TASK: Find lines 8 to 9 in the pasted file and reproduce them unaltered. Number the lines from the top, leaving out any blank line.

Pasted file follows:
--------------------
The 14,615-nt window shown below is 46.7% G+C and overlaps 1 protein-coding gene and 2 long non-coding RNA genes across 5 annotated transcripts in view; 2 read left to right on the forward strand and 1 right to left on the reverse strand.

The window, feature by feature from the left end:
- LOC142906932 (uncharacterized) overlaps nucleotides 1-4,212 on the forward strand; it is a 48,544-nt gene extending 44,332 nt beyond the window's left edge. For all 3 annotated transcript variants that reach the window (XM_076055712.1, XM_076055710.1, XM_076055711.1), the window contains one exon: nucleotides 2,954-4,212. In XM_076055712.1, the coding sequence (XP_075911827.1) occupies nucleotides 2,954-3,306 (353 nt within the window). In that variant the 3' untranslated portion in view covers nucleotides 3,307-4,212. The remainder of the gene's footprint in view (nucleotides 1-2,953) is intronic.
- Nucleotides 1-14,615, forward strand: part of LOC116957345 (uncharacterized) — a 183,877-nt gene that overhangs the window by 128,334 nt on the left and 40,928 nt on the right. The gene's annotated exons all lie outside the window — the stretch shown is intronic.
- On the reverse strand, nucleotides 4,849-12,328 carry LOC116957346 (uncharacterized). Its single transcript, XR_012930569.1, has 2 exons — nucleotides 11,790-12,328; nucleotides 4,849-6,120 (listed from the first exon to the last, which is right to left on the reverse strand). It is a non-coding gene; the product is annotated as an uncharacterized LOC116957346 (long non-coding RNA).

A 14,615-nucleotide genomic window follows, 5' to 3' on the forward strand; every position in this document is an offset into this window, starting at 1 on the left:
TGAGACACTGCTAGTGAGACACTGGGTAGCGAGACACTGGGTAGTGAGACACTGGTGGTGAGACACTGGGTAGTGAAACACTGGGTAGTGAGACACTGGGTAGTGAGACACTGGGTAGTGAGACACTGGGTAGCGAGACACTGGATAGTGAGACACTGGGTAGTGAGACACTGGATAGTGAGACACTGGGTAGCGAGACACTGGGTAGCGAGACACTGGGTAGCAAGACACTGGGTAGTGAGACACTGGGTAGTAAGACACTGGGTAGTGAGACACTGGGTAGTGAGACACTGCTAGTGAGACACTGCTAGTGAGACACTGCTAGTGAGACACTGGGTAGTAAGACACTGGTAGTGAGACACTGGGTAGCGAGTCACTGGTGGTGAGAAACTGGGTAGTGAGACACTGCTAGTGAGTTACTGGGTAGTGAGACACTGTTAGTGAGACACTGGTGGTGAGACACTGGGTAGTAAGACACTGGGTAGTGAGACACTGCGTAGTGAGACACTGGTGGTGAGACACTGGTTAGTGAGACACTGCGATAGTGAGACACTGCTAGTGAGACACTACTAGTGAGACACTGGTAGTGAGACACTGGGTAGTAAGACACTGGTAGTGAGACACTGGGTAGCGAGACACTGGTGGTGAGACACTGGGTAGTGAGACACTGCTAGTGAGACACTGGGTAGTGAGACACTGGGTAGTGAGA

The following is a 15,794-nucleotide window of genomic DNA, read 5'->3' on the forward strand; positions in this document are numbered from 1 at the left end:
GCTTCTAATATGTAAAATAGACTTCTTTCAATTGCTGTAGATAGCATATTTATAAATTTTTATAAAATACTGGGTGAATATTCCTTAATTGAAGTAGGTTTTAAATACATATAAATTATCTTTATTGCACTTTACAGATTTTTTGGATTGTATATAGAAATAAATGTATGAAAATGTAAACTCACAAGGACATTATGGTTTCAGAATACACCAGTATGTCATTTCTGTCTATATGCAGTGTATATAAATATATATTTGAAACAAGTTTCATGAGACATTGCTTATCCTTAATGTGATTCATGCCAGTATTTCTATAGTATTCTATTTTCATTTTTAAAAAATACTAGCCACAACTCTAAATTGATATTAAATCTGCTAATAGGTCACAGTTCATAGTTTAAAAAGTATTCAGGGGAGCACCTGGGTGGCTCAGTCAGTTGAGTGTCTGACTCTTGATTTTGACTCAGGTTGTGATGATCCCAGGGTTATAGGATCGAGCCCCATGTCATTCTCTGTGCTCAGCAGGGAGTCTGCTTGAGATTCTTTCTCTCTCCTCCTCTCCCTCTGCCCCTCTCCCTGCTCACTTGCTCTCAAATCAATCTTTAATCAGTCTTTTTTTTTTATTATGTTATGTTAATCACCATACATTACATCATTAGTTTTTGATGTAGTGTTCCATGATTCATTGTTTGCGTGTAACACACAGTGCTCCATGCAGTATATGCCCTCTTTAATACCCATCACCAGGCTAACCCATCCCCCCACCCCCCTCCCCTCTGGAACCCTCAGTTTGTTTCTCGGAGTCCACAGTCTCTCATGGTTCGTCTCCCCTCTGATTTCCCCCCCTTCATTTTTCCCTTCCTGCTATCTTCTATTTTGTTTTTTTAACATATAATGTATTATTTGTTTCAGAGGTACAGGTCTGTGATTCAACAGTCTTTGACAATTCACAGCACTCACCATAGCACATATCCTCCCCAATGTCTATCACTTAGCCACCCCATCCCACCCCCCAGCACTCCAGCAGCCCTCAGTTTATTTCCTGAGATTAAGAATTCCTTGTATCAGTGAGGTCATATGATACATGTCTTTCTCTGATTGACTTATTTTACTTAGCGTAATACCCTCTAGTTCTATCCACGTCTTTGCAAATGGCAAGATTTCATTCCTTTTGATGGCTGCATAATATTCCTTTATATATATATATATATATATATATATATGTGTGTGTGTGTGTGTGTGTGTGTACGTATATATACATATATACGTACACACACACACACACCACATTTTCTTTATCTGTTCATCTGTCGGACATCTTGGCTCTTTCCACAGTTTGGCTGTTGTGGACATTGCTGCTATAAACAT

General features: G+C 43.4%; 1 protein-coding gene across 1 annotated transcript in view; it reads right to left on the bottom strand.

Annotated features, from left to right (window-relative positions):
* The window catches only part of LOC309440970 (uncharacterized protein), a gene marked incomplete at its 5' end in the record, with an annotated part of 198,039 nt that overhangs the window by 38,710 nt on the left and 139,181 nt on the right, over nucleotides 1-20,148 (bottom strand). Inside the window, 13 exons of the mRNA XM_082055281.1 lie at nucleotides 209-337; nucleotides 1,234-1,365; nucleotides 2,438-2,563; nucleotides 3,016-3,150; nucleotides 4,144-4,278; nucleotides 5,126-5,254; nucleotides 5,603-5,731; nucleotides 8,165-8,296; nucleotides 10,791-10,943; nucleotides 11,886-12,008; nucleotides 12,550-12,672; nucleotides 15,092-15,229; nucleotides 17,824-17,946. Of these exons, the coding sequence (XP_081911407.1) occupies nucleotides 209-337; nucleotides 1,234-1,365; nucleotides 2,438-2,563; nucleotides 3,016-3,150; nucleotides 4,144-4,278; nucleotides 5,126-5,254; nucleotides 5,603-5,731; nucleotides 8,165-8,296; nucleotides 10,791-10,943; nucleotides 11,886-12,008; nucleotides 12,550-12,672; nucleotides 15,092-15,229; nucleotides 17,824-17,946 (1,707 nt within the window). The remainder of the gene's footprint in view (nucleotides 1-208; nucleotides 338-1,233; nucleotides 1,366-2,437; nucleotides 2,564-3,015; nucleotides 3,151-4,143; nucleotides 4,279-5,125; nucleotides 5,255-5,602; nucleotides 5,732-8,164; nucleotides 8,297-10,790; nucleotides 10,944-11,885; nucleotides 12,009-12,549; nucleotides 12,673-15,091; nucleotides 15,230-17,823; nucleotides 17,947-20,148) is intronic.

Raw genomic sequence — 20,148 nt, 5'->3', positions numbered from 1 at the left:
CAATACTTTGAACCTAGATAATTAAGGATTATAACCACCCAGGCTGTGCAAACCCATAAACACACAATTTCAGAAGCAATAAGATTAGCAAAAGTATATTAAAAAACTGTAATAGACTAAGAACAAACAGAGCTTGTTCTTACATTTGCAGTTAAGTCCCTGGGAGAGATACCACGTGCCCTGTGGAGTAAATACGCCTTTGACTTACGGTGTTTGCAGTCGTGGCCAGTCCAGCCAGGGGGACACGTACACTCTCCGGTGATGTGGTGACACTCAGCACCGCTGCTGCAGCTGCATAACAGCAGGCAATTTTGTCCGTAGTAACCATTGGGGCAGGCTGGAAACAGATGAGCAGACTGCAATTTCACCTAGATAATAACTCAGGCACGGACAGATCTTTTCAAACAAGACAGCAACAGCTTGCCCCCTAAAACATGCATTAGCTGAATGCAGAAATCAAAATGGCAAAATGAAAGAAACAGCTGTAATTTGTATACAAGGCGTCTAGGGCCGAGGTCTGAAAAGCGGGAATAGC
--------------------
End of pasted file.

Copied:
The following is a 15,794-nucleotide window of genomic DNA, read 5'->3' on the forward strand; positions in this document are numbered from 1 at the left end:
GCTTCTAATATGTAAAATAGACTTCTTTCAATTGCTGTAGATAGCATATTTATAAATTTTTATAAAATACTGGGTGAATATTCCTTAATTGAAGTAGGTTTTAAATACATATAAATTATCTTTATTGCACTTTACAGATTTTTTGGATTGTATATAGAAATAAATGTATGAAAATGTAAACTCACAAGGACATTATGGTTTCAGAATACACCAGTATGTCATTTCTGTCTATATGCAGTGTATATAAATATATATTTGAAACAAGTTTCATGAGACATTGCTTATCCTTAATGTGATTCATGCCAGTATTTCTATAGTATTCTATTTTCATTTTTAAAAAATACTAGCCACAACTCTAAATTGATATTAAATCTGCTAATAGGTCACAGTTCATAGTTTAAAAAGTATTCAGGGGAGCACCTGGGTGGCTCAGTCAGTTGAGTGTCTGACTCTTGATTTTGACTCAGGTTGTGATGATCCCAGGGTTATAGGATCGAGCCCCATGTCATTCTCTGTGCTCAGCAGGGAGTCTGCTTGAGATTCTTTCTCTCTCCTCCTCTCCCTCTGCCCCTCTCCCTGCTCACTTGCTCTCAAATCAATCTTTAATCAGTCTTTTTTTTTTATTATGTTATGTTAATCACCATACATTACATCATTAGTTTTTGATGTAGTGTTCCATGATTCATTGTTTGCGTGTAACACACAGTGCTCCATGCAGTATATGCCCTCTTTAATACCCATCACCAGGCTAACCCATCCCCCCACCCCCCTCCCCTCTGGAACCCTCAGTTTGTTTCTCGGAGTCCACAGTCTCTCATGGTTCGTCTCCCCTCTGATTTCCCCCCCTTCATTTTTCCCTTCCTGCTATCTTCTATTTTGTTTTTTTAACATATAATGTATTATTTGTTTCAGAGGTACAGGTCTGTGATTCAACAGTCTTTGACAATTCACAGCACTCACCATAGCACATATCCTCCCCAATGTCTATCACTTAGCCACCCCATCCCACCCCCCAGCACTCCAGCAGCCCTCAGTTTATTTCCTGAGATTAAGAATTCCTTGTATCAGTGAGGTCATATGATACATGTCTTTCTCTGATTGACTTATTTTACTTAGCGTAATACCCTCTAGTTCTATCCACGTCTTTGCAAATGGCAAGATTTCATTCCTTTTGATGGCTGCATAATATTCCTTTATATATATATATATATATATATATATATGTGTGTGTGTGTGTGTGTGTGTGTACGTATATATACATATATACGTACACACACACACACACCACATTTTCTTTATCTGTTCATCTGTCGGACATCTTGGCTCTTTCCACAGTTTGGCTGTTGTGGACATTGCTGCTATAAACAT